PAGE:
Expansionist Christianity and Peaceful Islam

This is an essay I've meant to write in some form for years. It's particularly important now, because Europeans and North Americans are more than ever being taught that peaceful Christianity is under perpetual threat from violent expansionist Islam. This is wrong.

The narrative I learned when growing up goes something like this. Christianity was started by an oppressed minority, who by their own nonviolent suffering converted people in the Roman Empire and beyond. Barbarian invaders were gradually convinced, and civilization was on a path to having a single peaceful religion. Then in Arabia, Islam broke out, spread by the sword, insatiable for conquest. The Middle East, North Africa, Spain, and finally even Constantinople fell. Were it not for defensive battles in Southern France and Eastern Europe, all of Christendom would have collapsed before the Muslim onslaught. For centuries, Western civilization has been fighting for its right to exist, and must continue this struggle or perish, because make no mistake, Islam wants to conquer us.

Colonial Empires
1920s


You can dispel this myth with two maps (see right): a political world map dated from sometime around the 1920s, and map of predominantly Muslim regions. See the part highlighted with a green border in the Colonial Empires picture to the right – that's how much of the Muslim World wasn't ruled by the West. It's not a very big proportion.

Between the First and Second World Wars, nearly every Muslim land was ruled by a Western Christian power. The exceptions were Turkey (which fought off two European invasions, none of which justifies the Armenian genocide), some areas of the Arabian Peninsula (left self-governing as a reward for fighting with the British against the Turks), Iran (officially unoccupied as a buffer-state between British and Russian interests), and Afghanistan (invaded three times by the British and partially occupied). Egypt was officially self-governing, though British troops remained, and the British and French invaded again in the 1950s to assert ownership of the Suez canal. And even the countries officially independent in the 1920's have been subject to invasions, coups, or some form of military engagement by Western powers since then. Apart from these debatable exceptions, from Morocco in the west to Malacca and Mindanao in the east, the entire Muslim world was ruled by France, Spain, Italy, Britain, Russia, the Netherlands, Portugal, and the United States.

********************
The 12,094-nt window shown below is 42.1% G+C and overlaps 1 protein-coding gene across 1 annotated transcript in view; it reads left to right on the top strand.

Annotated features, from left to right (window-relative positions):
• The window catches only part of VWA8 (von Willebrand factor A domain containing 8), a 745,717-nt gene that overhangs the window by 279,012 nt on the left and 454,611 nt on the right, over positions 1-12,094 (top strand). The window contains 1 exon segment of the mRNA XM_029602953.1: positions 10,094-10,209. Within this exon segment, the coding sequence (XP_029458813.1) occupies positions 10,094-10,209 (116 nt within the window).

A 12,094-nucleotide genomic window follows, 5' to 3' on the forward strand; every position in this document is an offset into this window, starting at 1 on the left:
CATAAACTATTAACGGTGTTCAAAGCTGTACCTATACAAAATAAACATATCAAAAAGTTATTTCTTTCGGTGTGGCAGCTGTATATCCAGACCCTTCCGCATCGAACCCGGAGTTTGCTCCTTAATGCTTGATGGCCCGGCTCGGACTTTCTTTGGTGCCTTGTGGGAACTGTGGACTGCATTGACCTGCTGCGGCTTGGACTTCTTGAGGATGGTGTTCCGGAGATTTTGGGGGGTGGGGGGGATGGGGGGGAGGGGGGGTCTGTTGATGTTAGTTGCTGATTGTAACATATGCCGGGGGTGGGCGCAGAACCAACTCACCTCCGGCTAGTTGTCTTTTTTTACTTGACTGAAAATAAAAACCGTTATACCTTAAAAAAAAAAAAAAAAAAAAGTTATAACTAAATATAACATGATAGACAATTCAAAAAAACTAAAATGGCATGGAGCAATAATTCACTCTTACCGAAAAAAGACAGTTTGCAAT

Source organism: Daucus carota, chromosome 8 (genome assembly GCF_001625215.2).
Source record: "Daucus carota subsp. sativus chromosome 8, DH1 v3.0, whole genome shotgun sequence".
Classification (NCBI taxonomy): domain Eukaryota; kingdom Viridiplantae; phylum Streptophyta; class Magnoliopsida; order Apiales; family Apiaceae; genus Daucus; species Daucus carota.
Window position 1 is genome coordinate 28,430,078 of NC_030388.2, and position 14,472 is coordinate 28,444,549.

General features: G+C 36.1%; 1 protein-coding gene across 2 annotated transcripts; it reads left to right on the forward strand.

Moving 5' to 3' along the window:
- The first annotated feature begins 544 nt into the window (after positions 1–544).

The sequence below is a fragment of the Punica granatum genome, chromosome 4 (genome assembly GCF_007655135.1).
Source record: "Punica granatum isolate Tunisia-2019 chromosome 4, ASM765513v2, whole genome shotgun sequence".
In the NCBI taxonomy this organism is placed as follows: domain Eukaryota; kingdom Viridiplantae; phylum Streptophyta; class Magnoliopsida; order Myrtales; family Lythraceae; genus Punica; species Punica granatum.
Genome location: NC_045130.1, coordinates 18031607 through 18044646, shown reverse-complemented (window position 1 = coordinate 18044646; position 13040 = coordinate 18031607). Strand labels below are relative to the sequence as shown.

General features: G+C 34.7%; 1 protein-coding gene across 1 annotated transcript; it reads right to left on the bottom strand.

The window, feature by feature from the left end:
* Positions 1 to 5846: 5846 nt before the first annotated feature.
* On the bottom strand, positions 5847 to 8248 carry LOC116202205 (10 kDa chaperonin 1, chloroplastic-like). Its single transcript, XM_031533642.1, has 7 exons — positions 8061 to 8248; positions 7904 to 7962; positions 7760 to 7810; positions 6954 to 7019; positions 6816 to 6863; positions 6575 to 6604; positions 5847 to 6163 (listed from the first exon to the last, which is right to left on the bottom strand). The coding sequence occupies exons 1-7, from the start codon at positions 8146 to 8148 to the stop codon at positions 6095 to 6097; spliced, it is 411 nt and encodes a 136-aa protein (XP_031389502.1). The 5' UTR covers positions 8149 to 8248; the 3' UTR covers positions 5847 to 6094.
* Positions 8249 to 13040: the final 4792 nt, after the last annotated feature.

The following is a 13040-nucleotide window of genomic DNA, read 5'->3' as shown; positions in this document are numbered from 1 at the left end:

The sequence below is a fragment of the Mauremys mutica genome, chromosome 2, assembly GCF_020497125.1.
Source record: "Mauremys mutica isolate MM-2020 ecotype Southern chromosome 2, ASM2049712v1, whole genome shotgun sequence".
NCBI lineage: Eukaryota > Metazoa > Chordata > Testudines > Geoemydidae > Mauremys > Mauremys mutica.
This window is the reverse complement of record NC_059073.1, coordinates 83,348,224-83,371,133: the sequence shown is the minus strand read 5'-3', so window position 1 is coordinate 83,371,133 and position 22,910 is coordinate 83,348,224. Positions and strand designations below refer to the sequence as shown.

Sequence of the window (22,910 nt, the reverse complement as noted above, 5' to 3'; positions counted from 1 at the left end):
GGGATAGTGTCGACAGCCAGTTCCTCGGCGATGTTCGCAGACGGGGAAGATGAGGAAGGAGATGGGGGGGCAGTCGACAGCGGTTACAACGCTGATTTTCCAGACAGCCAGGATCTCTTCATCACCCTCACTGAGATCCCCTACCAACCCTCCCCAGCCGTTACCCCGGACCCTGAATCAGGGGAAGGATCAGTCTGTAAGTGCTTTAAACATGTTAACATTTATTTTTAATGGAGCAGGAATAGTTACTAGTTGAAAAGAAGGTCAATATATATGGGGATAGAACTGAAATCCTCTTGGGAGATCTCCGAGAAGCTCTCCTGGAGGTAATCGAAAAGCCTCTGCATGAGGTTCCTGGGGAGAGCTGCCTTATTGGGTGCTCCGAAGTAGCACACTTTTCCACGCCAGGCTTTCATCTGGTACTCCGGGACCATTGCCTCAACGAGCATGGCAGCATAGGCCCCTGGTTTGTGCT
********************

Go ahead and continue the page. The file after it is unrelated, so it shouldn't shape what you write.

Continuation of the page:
Imagine that the other way round. Other than a few parts of Southern Europe and the Vatican itself, the whole of Christendom is ruled by Muslims. Nothing like that has ever happened. Not even close. Is it really Christians who should fear Muslim invasion? Can everyone at least see how a narrative of Islam having to fight back against the West might take hold?

That's just recent history. Let's go back to the beginning, when we're told that Islam spread by conquest. It's true that victorious Arab armies conquered the Middle East and North Africa in the 7th and 8th centuries. These areas had been conquered by Persian, Greek, and Roman armies before. Each time, there was a new ruling elite, but no widespread immediate change in everyday religion. We talk about the Macedonian conquests under Alexander, but nobody says "Olympianism was spread by the sword". Why are Arab conquests described differently?

By the beginning of the seventh century AD, most of North Africa was Christian, true – but hardly peaceful. Theological disputes about the Trinity and the single-or-dual nature of Jesus Christ had boiled over into schism and even widespread killing. A Coptic Christian who believed in the single nature of Christ could literally be put to death by Orthodox judges who defended the official doctrine that Christ was both wholly God and wholly Man. Once the Arabs invaded, the Coptic Christians could instead pay a tax levied on all non-Muslims, and otherwise be left in peace. Of course, I don't like the idea of having a state religion that levies taxes on nonbelievers: but it's way better than being put to death for heresy. A thousand years later, similar alternatives played out – Greek Orthodox subjects of the Ottoman Empire were allowed to remain Orthodox, whereas in some areas "liberated" for Christendom by Venice, subjects were forcibly converted to Catholicism. (Even this was hardly uniform, and appears to have been different on the Aegean islands compared with the Peloponnese mainland.)